"The traffic now is unacceptable, but this would make it even worse," says Jack Lester, the attorney representing Tribeca residents. "It takes a terrible situation and makes it a disaster." The residents' suit includes affidavits from Canal Street business owners who worry that the NYSDOT plan will interefere with deliveries, a real estate agent who alleges the changes would make commercial space unrentable, and an elderly tenant who fears having to dodge traffic to catch an uptown bus.
The Tribeca residents argue that NYSDOT failed to adequately inform them of its plans for Canal Street. In a November 18 letter, Community Board 1 chair Anne Compoccia complained that "these changes were apparently buried in hundreds of pages of engineering drawings" that eluded the community, including elected officials. City Council member Kathryn Freed, for instance, is one of the plaintiffs in the lawsuit.
Alex Dudley, a spokesperson for NYSDOT, says the plans were part of publicly available documents, and that "for anyone to say that it wasn't available isn't truthful." Dudley called the outreach on the project "historic." So how could elected officials be unaware of NYSDOT plans? "I'm not sure how that could happen, but certainly the 9A paper is a large document, and certainly we were concentrating on items that we felt would be controversial and of concern to community. Perhaps this one was overlooked as not being controversial mostly because the triangle would not be impacted."
Dudley bases that reasoning on NYSDOT's position that the land is not a park now; routing traffic around what is currently an informal parking lot is not much of a change. As for the 1990 sketches that show the land as a park, Dudley says, "That was a wish list, not a binding document."
The residents argue that the land's status as a park relies not on the 1990 sketches but on a 68-year-old legal error: when the parks department in 1930 turned Canal Street Park over to the borough of Manhattan, it did so without required state legislation, making the entire transfer void. Chris Reo, the corporation counsel attorney representing the city, would only say that he is "investigating the allegations." His answer is due to Judge Weissberg January 15.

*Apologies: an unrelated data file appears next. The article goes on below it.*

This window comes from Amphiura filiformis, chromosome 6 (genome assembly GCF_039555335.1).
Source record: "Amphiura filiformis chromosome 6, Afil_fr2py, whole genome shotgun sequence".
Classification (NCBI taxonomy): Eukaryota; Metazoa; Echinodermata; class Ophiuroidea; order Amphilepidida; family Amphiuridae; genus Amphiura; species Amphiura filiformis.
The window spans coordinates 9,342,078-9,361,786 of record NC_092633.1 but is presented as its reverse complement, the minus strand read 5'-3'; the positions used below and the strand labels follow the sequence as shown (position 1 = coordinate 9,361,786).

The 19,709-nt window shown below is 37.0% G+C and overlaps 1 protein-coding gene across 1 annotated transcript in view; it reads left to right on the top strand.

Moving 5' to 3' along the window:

Dudley maintains that NYSDOT's plans could remain intact even if a judge orders the land to be reclaimed as a park. But such an order could jeopardize the plans, since the original park runs all the way to the intersection of Washington and Canal streets well into NYSDOT's planned traffic lanes.
The lawsuit documents the triangle's long and alternately venerable and tawdry past. Set aside as a "country market" in 1833, by the 1860s it had become a dumping ground for bricks, ashes, and market detritus. In 1871, the city cleaned up the park, ringing it with iron railing from City Hall Park.
In 1888, the park was redesigned by Calvert Vaux (who, with Frederick Law Olmsted, designed Central and Prospect parks) and rededicated as part of a city-wide push for small parks; with one-third of an acre, Canal Street Park was the largest of these. It remained the city's flower market until 1891, but in 1897, a Small Parks Commission report recounts police complaints that "many worthless bums" crowded out the "decent people" trying to use Canal Street Park.
Still, the oasis at the foot of Canal Street couldn't have been entirely unpleasant. In 1894, writer Thomas Janvier noted that the maritime feel of Canal Street Park was such that "merely to sit for a while in that park is to give one the feeling of having gone upon several long journeys. . . . " It's a feeling that commuters trying to navigate their way along 9A might feel today, but without the pleasure Janvier implies.